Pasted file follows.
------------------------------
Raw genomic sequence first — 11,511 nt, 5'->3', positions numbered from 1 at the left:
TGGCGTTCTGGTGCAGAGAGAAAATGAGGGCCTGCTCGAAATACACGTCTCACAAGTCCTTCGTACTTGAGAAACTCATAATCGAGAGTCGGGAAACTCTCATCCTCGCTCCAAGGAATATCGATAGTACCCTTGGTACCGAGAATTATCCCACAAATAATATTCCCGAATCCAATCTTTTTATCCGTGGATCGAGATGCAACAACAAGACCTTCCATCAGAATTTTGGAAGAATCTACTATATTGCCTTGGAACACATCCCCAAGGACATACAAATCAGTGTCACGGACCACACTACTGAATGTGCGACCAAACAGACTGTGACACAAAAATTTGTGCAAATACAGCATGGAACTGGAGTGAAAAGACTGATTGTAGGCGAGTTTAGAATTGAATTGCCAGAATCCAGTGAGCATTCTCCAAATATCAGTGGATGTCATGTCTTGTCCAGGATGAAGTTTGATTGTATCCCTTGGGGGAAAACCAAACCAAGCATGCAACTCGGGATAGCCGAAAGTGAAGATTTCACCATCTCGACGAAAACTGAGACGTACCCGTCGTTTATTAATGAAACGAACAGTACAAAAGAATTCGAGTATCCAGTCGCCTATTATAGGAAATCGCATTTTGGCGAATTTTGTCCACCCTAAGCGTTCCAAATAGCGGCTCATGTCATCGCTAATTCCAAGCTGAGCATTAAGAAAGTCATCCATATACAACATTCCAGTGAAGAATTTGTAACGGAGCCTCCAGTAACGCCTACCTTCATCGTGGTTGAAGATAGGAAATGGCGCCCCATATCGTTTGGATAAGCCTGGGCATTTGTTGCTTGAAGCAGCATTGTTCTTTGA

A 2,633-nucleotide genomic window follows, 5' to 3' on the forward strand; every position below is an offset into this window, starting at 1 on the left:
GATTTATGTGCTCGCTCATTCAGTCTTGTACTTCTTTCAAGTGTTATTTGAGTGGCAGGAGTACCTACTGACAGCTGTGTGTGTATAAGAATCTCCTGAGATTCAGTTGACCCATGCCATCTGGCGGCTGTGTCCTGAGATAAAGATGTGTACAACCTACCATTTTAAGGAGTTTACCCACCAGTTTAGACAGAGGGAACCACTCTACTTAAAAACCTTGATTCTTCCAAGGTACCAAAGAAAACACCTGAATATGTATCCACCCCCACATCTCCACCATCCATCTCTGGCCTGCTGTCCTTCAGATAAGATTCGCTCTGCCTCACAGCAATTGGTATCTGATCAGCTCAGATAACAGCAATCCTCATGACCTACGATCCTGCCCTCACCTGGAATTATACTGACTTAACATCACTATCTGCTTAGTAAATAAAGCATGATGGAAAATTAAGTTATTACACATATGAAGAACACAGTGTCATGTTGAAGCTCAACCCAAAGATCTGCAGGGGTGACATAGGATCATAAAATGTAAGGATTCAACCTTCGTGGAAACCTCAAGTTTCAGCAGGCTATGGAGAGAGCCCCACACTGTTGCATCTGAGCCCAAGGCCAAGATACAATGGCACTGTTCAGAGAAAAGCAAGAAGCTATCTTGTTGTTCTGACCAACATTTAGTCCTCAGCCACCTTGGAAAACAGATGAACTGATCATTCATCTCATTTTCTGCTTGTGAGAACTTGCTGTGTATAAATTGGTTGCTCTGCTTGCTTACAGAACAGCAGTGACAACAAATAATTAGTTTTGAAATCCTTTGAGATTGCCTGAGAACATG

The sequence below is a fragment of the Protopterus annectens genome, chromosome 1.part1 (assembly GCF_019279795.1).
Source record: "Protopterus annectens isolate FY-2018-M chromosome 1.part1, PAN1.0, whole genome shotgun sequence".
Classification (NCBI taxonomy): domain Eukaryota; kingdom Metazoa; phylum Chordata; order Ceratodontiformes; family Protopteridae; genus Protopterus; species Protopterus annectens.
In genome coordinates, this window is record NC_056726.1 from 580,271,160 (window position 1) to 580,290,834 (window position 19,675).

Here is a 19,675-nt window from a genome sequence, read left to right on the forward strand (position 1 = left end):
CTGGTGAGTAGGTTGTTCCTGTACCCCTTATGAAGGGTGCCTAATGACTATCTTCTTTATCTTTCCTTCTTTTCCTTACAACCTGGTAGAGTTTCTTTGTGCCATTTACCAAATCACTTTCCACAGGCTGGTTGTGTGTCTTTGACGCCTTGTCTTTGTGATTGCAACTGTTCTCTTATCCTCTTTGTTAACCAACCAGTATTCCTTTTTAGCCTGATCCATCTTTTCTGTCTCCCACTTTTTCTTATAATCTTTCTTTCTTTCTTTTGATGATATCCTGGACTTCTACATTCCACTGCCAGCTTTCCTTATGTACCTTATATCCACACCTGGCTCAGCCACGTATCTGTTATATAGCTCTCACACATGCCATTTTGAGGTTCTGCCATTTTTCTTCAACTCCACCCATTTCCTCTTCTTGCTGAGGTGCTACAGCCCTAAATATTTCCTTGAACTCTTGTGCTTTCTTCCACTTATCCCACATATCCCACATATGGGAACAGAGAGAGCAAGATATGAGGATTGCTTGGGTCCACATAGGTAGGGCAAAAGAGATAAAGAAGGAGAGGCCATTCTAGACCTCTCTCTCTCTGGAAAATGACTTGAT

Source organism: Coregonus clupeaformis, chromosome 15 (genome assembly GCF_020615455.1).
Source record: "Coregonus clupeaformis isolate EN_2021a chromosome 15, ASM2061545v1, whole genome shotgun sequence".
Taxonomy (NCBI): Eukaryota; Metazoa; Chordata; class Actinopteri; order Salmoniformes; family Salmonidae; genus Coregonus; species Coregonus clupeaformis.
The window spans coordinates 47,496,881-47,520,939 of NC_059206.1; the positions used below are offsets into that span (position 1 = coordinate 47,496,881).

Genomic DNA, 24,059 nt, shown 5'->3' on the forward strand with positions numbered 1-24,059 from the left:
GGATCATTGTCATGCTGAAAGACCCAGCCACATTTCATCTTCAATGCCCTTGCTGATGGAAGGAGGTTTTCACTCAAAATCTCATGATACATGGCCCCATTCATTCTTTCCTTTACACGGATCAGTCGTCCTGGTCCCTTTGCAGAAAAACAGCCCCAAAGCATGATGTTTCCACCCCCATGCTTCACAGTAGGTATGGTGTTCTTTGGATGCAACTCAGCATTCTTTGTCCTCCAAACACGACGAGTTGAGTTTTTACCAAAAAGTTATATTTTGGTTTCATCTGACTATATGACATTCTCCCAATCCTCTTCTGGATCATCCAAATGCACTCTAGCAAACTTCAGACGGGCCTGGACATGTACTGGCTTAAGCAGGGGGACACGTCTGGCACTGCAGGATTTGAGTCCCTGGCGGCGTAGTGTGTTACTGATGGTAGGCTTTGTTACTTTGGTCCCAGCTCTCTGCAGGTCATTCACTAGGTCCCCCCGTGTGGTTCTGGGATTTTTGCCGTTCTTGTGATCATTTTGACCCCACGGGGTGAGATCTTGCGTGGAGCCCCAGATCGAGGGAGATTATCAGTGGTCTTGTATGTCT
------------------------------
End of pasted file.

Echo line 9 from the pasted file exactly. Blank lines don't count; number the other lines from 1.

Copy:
Here is a 19,675-nt window from a genome sequence, read left to right on the forward strand (position 1 = left end):